the concurrence of Hon'ble the Chief Justice of this

Court, has established the Exclusive Special Courts

for trial of the offence under the Act of 1989.

25.Thus, the Special Court having established under

Section 14 of the Act of 1989 by notification has

power and jurisdiction to take cognizance of the

offence under the provisions of the Act of 1989

directly without committal proceeding and the

Magistrate is not a Special Court notified by the

State Government within the meaning of Section 14 of

the Act of 1989 read with Section 193 of the Code and

therefore, the Magistrate is not empowered to

entertain complaint under the Act of 1989.

26.The question as to whether the Court of Special Judge

under the Prevention of Corruption Act, 1947 can have

power and jurisdiction as a Court of original

jurisdiction and can be treated as a Court of

original criminal jurisdiction, came up for

consideration before the Supreme Court in the matter

of A.R. Antulay v. Ramdas Sriniwas Nayak and another

 AIR 1984 SC 718  (Constitution Bench) and it was held by their

Lordships that a private complaint can be entertained

by the Special Judge in respect of the offences

committed by public servants under the PC Act. It was

further held that on accepting the principles of

criminal jurisprudence anyone can set or put the

criminal law into motion except where statute

enacting or creating an offence indicates to the

contrary. Their Lordships clearly held that the

provisions of the CrPC can be exercised by the

Special Judge except the provisions which are clearly

barred under the Act. It has also been held by their

Lordships that the Court of a Special Judge is a

Court of original criminal jurisdiction. It was

further held that as a Court of original criminal

jurisdiction in order to make it functionally

oriented some powers were conferred by the statute

setting up the Court. Except those specifically

conferred and specifically denied, it has to function

as a Court of original criminal jurisdiction not

being hide bound by the terminological status

description of Magistrate or a Court of Session.

Under the Code it will enjoy all powers which a Court

of original criminal jurisdiction enjoys save and

except the ones specifically denied. Their Lordships

observed as under: "

27. It is, however, necessary to decide with

precision and accuracy the position of a

Special Judge and the Court over which he

presides styled as the Court of a special

Judge because unending confusions have arisen

by either assimilating him with a Magistrate

or with a Sessions Court."

27.It was noticed by their Lordships of the Supreme

Court in A.R. Antulay (supra) that experience of

several years after the passing of the Prevention of

Corruption Act, 1947 showed that a specific forum for

trial of such offences was necessary and this

realisation led to the enactment of the Criminal Law

Amendment Act, 1952. After referring to Section 6 of

the Code according to which there are four types of

Criminal Courts functioning under the High Court

namely, Court of Session, Judicial Magistrates of the

First Class, Judicial Magistrates of the Second Class

and Executive Magistrates, the Supreme Court observed

as under: "

As already pointed out, there were four

types of Criminal Courts functioning under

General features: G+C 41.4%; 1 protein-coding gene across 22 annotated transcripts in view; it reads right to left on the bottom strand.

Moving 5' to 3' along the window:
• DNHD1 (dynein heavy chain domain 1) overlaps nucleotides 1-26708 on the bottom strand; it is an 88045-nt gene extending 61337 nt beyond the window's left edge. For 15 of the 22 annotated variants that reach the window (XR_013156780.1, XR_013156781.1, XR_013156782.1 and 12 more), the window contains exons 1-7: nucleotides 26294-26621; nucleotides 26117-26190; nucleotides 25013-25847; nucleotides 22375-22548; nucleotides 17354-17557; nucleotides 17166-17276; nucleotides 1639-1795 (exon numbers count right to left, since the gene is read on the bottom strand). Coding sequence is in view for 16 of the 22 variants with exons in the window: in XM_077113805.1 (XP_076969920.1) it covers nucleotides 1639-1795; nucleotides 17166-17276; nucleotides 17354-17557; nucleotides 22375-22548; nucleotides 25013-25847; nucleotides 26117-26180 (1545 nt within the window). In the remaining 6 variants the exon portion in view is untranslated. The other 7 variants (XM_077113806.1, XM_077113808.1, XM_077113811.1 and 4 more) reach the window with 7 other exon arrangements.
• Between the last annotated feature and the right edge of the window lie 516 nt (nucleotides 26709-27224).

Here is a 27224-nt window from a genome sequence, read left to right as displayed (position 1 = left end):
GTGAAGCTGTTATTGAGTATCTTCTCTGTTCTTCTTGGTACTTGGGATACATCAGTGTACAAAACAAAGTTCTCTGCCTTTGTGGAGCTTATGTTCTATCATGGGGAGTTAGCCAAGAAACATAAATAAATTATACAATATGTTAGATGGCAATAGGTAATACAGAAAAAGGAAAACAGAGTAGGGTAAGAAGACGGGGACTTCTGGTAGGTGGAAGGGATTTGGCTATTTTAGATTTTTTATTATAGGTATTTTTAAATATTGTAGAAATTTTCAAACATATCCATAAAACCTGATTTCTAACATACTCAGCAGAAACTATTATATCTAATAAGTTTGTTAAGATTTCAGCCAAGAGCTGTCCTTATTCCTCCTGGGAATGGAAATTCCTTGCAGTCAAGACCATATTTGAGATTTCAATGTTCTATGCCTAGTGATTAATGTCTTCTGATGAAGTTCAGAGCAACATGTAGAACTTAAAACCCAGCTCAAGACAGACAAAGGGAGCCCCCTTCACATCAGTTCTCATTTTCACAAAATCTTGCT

the High Court. To this list was added the

Court of a special Judge."

The Court further observed as under: "

Now that a new Criminal Court was being set

up, the Legislature took the first step of

providing its comparative position in the

hierarchy of Courts under Section 6, Cr. P.

C. by bringing it on level more or less

comparable to the Court of Session, but in

order to avoid any confusion arising out of

comparison by level, it was made explicit in

Section 8(1) itself that it is not a Court of

Sessions because it can take cognizance of

offences without commitment as contemplated

by Section 193, Cr. P. C.. Undoubtedly in

Section 8(3) it was clearly laid down that

subject to the provisions of subsections

(1)

and (2) of Section 8, the Court of special

Judge shall be deemed to be a Court of

Sessions trying cases without a jury or

without the aid of assessors. In contradistinction

to the Sessions Court this new

Court was to be a Court of original

jurisdiction. The Legislature then proceeded

to specify which out of the various

procedures set out in the Code, this new

Court, shall follow for trial of offences


before it."

Dealing with the query whether the Special Judge

becomes a Magistrate, their Lordships held as

under :"

This is the fallacy of the whole approach.

In fact, in order to give full effect to

Section 8(1), the only thing to do is to read

Special Judge in Sections 238 to 250 wherever

the expression 'Magistrate' occurs. This is

what is called legislation by incorporation.

Similarly, where the question of taking

cognizance arises, it is futile to go in

search of the fact whether for purposes of

Section 190 which conferred power on the

Magistrate to take cognizance of the offence,

special Judge is a Magistrate? What is to be

done is that one has to read the expression

'special Judge' in place of Magistrate, and

the whole thing becomes crystal clear. The

Legislature wherever it found the gray area

clarified it by making specific provision

such as the one in subsection

(2) of Section

8 and to leave no one in doubt further

provided in subsection

(3) that all the

provisions of the Criminal P.C. shall so far

as they are not inconsistent with the Act

apply to the proceedings before a special

Judge. At the time when the 1952 Act was

enacted, what was in operation was the

Criminal P.C., 1898. It did not envisage any

Court of a special Judge and the Legislature

never wanted to draw up an exhaustive Code of

Procedure for this new Criminal Court which

was being set up. … The net outcome of this

position is that a new Court of original